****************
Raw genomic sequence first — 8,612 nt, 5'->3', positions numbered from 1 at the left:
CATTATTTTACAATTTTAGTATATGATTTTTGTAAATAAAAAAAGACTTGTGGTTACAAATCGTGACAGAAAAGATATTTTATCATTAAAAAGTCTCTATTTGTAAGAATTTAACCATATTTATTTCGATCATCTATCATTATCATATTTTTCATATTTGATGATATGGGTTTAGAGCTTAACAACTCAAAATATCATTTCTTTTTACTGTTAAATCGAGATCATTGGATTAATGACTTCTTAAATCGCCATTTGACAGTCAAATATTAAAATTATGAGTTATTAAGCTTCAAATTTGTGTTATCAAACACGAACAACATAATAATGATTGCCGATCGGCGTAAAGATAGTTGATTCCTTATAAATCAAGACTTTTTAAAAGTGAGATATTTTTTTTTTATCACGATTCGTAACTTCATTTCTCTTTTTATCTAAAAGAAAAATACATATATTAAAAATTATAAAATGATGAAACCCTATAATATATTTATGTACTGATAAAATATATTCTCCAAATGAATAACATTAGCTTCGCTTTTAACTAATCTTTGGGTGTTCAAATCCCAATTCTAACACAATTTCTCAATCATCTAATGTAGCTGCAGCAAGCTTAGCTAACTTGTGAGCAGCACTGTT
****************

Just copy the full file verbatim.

Raw genomic sequence first — 8,612 nt, 5'->3', positions numbered from 1 at the left:
CATTATTTTACAATTTTAGTATATGATTTTTGTAAATAAAAAAAGACTTGTGGTTACAAATCGTGACAGAAAAGATATTTTATCATTAAAAAGTCTCTATTTGTAAGAATTTAACCATATTTATTTCGATCATCTATCATTATCATATTTTTCATATTTGATGATATGGGTTTAGAGCTTAACAACTCAAAATATCATTTCTTTTTACTGTTAAATCGAGATCATTGGATTAATGACTTCTTAAATCGCCATTTGACAGTCAAATATTAAAATTATGAGTTATTAAGCTTCAAATTTGTGTTATCAAACACGAACAACATAATAATGATTGCCGATCGGCGTAAAGATAGTTGATTCCTTATAAATCAAGACTTTTTAAAAGTGAGATATTTTTTTTTTATCACGATTCGTAACTTCATTTCTCTTTTTATCTAAAAGAAAAATACATATATTAAAAATTATAAAATGATGAAACCCTATAATATATTTATGTACTGATAAAATATATTCTCCAAATGAATAACATTAGCTTCGCTTTTAACTAATCTTTGGGTGTTCAAATCCCAATTCTAACACAATTTCTCAATCATCTAATGTAGCTGCAGCAAGCTTAGCTAACTTGTGAGCAGCACTGTT